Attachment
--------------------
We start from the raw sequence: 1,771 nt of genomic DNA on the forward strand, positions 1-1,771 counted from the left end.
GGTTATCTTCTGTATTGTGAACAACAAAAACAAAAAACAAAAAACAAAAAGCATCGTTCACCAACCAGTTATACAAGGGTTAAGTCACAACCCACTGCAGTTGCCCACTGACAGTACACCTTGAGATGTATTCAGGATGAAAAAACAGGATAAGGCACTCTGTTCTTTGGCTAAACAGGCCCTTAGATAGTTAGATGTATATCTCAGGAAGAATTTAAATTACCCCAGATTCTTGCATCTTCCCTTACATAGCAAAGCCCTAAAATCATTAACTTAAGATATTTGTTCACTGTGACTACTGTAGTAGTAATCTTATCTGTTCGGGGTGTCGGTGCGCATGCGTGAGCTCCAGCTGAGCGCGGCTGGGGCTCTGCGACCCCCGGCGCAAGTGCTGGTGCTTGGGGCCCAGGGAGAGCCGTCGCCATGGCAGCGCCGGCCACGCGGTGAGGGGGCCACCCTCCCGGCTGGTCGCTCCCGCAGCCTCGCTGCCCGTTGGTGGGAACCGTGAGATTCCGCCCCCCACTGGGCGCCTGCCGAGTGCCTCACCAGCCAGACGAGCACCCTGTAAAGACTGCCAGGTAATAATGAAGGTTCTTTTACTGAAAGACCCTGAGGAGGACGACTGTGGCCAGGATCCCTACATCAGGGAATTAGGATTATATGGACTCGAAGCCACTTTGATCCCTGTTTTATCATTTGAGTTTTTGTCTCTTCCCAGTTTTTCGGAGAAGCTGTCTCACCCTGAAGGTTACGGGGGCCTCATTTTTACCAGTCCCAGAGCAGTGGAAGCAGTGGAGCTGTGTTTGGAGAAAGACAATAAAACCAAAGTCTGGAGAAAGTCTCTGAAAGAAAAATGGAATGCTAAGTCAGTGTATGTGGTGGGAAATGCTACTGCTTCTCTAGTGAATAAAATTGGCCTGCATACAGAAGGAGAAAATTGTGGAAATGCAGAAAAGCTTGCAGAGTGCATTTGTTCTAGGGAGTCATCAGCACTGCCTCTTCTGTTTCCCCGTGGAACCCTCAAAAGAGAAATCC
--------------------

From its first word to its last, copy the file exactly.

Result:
We start from the raw sequence: 1,771 nt of genomic DNA on the forward strand, positions 1-1,771 counted from the left end.
GGTTATCTTCTGTATTGTGAACAACAAAAACAAAAAACAAAAAACAAAAAGCATCGTTCACCAACCAGTTATACAAGGGTTAAGTCACAACCCACTGCAGTTGCCCACTGACAGTACACCTTGAGATGTATTCAGGATGAAAAAACAGGATAAGGCACTCTGTTCTTTGGCTAAACAGGCCCTTAGATAGTTAGATGTATATCTCAGGAAGAATTTAAATTACCCCAGATTCTTGCATCTTCCCTTACATAGCAAAGCCCTAAAATCATTAACTTAAGATATTTGTTCACTGTGACTACTGTAGTAGTAATCTTATCTGTTCGGGGTGTCGGTGCGCATGCGTGAGCTCCAGCTGAGCGCGGCTGGGGCTCTGCGACCCCCGGCGCAAGTGCTGGTGCTTGGGGCCCAGGGAGAGCCGTCGCCATGGCAGCGCCGGCCACGCGGTGAGGGGGCCACCCTCCCGGCTGGTCGCTCCCGCAGCCTCGCTGCCCGTTGGTGGGAACCGTGAGATTCCGCCCCCCACTGGGCGCCTGCCGAGTGCCTCACCAGCCAGACGAGCACCCTGTAAAGACTGCCAGGTAATAATGAAGGTTCTTTTACTGAAAGACCCTGAGGAGGACGACTGTGGCCAGGATCCCTACATCAGGGAATTAGGATTATATGGACTCGAAGCCACTTTGATCCCTGTTTTATCATTTGAGTTTTTGTCTCTTCCCAGTTTTTCGGAGAAGCTGTCTCACCCTGAAGGTTACGGGGGCCTCATTTTTACCAGTCCCAGAGCAGTGGAAGCAGTGGAGCTGTGTTTGGAGAAAGACAATAAAACCAAAGTCTGGAGAAAGTCTCTGAAAGAAAAATGGAATGCTAAGTCAGTGTATGTGGTGGGAAATGCTACTGCTTCTCTAGTGAATAAAATTGGCCTGCATACAGAAGGAGAAAATTGTGGAAATGCAGAAAAGCTTGCAGAGTGCATTTGTTCTAGGGAGTCATCAGCACTGCCTCTTCTGTTTCCCCGTGGAACCCTCAAAAGAGAAATCC